• Published on | Mar 14, 2016 | by Chris Osborn

Testing DRAM Using an Arduino

Bad RAM on the IIgs A couple of weekends ago I was in the mood to do some retrogaming and didn’t know what I wanted to play so I asked for some suggestions from Twitter. I played some Castle Wolfenstein, Snake Byte, BC’s Quest for Tires, and Miner 2049er on the Apple IIe and then I wanted to try some games on my Apple IIgs. Unfortunately my IIgs has had intermittent issues for a long time, and it was looking like bad RAM might be the culprit.
 
The IIgs has an Applied Engineering GS~RAM Plus in it with 3 megabytes of RAM. The RAM is divided up into 1 meg banks, and each bank is made of eight 1M x 1 DRAM chips. I figured if I could narrow down which chip was bad I could replace it or the entire bank. There are lots of different makes of DRAM chips which are compatible, Hitachi labels theirs HM511000 & HM511001, OKI has MSM411000RS & MSM411001RS, and NEC has D421000C & D421001C. As it turned out an old ISA RAM card I got from a garage sale a year or two ago was filled with Toshiba TC511001 chips so I had plenty of spares.
 
My first thought was to test the chips in the TL866CS, but it doesn’t support them. What to do? Well why not build something with an Arduino to test the DRAM? I wasn’t sure how easy that would be since DRAM is trickier than SRAM because it requires a periodic refresh to keep the bits from fading. Looking around to see if anyone had done such a thing before I found this post where Len Page had done something similar using smaller 256k x 1 chips that were in his PDP 11.
 
I bought a bunch of Zero Insertion Force (ZIF) sockets a while back thinking I might make some cartridge boards for my Atari 800 or Atari 2600 that would let me easily swap out an EPROM, but of course they had been sitting in one of my electronics parts bins since then. I wasn’t sure how hard it would be to wire up a ZIF socket to an Arduino but then I also discovered I had some proto shields sitting around unused.
 
Pinout of DRAM to Arduino I sketched out how I would need to wire up the DRAM chip to the arduino pins, and it actually looked pretty simple with mostly straight runs. I soldered the ZIF socket onto the shield and then used wire-wrap wire to link everything together. I was going to use regular wire but trying to strip the insulation off such short pieces of wire was a pain and by using wire-wrap wire the soldering iron would just melt the insulation off as I soldered making it very easy to solder the two ends in place and then trim the wire after.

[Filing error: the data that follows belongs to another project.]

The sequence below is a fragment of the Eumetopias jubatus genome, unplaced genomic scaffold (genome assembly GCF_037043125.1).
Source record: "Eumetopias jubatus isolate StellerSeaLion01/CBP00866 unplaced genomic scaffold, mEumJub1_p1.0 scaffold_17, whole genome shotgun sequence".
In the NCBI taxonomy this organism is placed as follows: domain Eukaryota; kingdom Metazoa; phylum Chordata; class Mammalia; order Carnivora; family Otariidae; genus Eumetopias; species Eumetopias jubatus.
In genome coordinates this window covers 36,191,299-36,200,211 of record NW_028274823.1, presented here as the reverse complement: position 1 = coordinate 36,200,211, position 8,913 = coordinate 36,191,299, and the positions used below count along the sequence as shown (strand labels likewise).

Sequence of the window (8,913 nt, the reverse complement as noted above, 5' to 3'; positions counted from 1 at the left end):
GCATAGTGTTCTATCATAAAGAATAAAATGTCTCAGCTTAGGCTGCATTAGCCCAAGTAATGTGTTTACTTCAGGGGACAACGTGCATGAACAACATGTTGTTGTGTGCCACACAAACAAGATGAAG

What makes DRAM seem tricky is that it has to be periodically refreshed because it’s made of capacitors. As long as you access each row within the refresh time, the RAM won’t lose data. Reading or writing a row will refresh all the columns in that row, or a separate refresh cycle can be used. CAS before RAS is a timesaving trick to let the chip decide which row to update so that the address lines don’t need to be set. Since my tester would be spending all its time reading and writing I didn’t need to worry about a refresh cycle. It doesn’t take very long to cycle through 1024 rows so keeping the DRAM refreshed is not a problem.
 
Really the only tricky part is how the address bus is multiplexed. There’s 20 bits of address but only 10 pins which means you load half of the address and latch it, then load the other half.
 
Test passed! The software on the Arduino is also extremely simple. To test the RAM it was filled with different patterns and then read back to verify if the expected value was there or not. Since the shield happened to have a couple of LEDs on it, I used them to report the status of testing. Surprisingly writing one million bits takes more than a couple of seconds. I was glad I had the LEDs so that I could start the test and walk away and when I returned I could see if it had passed or failed.
 
If you've got some DRAM you need to test and want to use my work as a starting point, I've uploaded the Arduino software and schematic to github.
 
Unfortunately the problem with the IIgs seems to be not as simple as bad RAM. All 24 chips tested just fine in my Arduino DRAM tester. After putting them back in the IIgs I ran MegaMemoryTest again and on the first try it said the RAM had failed, but when I tried to repeat the test it passed. I’m now wondering if maybe one of the support chips on the GS~RAM Plus is going bad, or if it’s a deeper problem with something on the IIgs motherboard. Hopefully it’s a chip I can replace but I wonder if one of the GALs on the GS~RAM Plus might be failing.
 

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+1  Posted by toybuilder • Mar.15.2016 at 00.32 • Reply

Sometimes. it's not the chips at all, but the supply rail (or the caps on the rails) going bad.

+1  Posted by Dagen • Mar.15.2016 at 09.27 • Reply

I have a more full featured memory testing program that might help. You can also specify which banks to test so it might make it easier to pin down a problem area.

Good luck!

https://github.com/digarok/mmt